SAN RAFAEL, Calif., Nov. 15, 2013 (GLOBE NEWSWIRE) -- BioMarin Pharmaceutical Inc. (Nasdaq:BMRN) announced today that the French National Agency for Medicines and Health Products Safety (ANSM) has granted an Autorisation Temporaire d'Utilisation de cohorte (ATU cohort), or Temporary Authorization for Use, for patient sales of Vimizim for the treatment of Morquio A Syndrome. An ATU is the regulatory mechanism used by the ANSM to make non-approved drugs available to patients in France when a genuine public health need exists. This ATU allows patients with Morquio A Syndrome in France to receive treatment with Vimizim before marketing authorization for the product is granted in the European Union. Government allocations to hospitals allow payment for Vimizim for patients included in the ATU program. The company expects to book revenue on named-patient basis sales and will continue to assist patients in France wherever possible prior to full market product approval in the European Union.
"With a significant number of all Morquio A patients living throughout Europe, we are pleased to be able to provide Vimizim to patients in France under the ATU program," said Jeff Ajer, Senior Vice President, Global Commercial Operations at BioMarin. "We look forward to working closely with European regulatory authorities through the final stages of full market approval in this region."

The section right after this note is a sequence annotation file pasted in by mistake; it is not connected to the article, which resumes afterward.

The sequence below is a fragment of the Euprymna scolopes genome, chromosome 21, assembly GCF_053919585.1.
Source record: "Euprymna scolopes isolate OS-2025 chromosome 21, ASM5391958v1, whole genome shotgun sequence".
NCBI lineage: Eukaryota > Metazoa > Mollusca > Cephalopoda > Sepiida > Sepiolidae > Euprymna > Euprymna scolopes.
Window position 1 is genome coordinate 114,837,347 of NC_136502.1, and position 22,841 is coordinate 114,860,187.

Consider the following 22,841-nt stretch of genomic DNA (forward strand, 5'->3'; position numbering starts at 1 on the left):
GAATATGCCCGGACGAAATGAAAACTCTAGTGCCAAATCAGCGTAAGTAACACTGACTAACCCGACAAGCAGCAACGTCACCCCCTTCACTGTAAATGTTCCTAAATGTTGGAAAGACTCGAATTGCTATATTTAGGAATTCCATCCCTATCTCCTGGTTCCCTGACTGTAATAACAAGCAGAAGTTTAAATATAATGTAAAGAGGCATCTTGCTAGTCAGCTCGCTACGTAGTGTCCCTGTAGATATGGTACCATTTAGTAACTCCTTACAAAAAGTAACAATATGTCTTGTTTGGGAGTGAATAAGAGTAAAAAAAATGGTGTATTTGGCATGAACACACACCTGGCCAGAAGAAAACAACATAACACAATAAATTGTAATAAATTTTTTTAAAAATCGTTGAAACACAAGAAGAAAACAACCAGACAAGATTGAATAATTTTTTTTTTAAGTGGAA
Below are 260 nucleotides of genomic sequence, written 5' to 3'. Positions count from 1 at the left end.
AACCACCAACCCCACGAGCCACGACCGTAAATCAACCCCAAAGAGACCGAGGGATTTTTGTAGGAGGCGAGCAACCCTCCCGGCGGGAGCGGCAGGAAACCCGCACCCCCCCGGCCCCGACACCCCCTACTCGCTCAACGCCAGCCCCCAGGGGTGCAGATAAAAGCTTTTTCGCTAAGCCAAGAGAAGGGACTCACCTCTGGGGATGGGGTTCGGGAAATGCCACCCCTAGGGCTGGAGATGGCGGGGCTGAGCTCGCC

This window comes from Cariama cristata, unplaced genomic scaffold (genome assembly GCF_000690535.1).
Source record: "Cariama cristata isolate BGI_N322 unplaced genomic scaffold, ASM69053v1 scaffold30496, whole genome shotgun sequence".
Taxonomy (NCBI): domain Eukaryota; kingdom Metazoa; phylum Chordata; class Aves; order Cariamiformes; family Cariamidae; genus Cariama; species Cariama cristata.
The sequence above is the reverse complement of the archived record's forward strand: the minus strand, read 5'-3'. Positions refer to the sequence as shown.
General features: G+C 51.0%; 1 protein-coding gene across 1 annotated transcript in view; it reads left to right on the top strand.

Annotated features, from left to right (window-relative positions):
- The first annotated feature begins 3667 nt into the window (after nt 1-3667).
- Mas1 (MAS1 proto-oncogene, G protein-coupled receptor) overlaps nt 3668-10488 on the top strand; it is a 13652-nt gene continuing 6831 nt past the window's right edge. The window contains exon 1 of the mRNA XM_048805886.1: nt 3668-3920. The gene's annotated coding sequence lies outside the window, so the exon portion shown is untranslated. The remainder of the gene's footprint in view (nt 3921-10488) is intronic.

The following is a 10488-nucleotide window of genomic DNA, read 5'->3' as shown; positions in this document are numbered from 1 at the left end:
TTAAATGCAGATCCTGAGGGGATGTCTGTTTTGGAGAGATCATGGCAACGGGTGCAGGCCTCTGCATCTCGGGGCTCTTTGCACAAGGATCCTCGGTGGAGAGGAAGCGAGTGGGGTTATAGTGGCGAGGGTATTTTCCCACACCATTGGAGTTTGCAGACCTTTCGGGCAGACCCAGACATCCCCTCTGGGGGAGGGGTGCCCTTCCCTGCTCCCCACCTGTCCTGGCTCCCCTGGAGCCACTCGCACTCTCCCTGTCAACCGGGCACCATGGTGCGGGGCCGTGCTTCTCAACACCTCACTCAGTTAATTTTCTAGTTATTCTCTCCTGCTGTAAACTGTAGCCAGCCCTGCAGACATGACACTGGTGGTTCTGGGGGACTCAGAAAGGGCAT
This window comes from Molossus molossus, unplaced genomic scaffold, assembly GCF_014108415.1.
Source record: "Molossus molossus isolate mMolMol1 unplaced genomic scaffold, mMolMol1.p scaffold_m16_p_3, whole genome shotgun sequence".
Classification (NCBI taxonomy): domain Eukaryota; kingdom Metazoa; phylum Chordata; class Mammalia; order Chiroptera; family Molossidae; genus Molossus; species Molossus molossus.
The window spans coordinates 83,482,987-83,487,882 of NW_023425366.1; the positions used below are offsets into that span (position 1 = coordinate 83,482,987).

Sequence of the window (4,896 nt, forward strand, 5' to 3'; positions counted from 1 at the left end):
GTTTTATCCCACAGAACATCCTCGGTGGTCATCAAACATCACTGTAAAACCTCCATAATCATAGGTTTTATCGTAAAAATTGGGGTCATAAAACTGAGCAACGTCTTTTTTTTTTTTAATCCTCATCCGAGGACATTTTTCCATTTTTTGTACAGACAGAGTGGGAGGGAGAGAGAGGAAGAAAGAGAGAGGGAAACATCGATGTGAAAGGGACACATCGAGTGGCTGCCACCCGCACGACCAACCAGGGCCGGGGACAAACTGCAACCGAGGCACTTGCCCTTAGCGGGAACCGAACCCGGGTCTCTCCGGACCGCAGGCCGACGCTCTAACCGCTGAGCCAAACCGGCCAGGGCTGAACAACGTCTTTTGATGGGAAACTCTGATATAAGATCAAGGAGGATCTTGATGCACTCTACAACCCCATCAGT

About Morquio A SyndromeMucopolysaccharidosis IVA (MPS IVA, also known as Morquio A syndrome) is a disease characterized by deficient activity of Nacetylgalactosamine- 6-sulfatase (GALNS) causing excessive lysosomal storage of glycosaminoglycans such as keratan sulfate and chondroitin sulfate. This excessive storage causes a systemic skeletal dysplasia, short stature, and joint abnormalities, which limit mobility and endurance. Malformation of the chest impairs respiratory function, and looseness of joints in the neck cause spinal instability and potentially spinal cord compression. Other symptoms may include hearing loss, corneal clouding, and heart disease. Initial symptoms often become evident in the first five years of life. The disease substantially limits both the quality and length of life of those affected.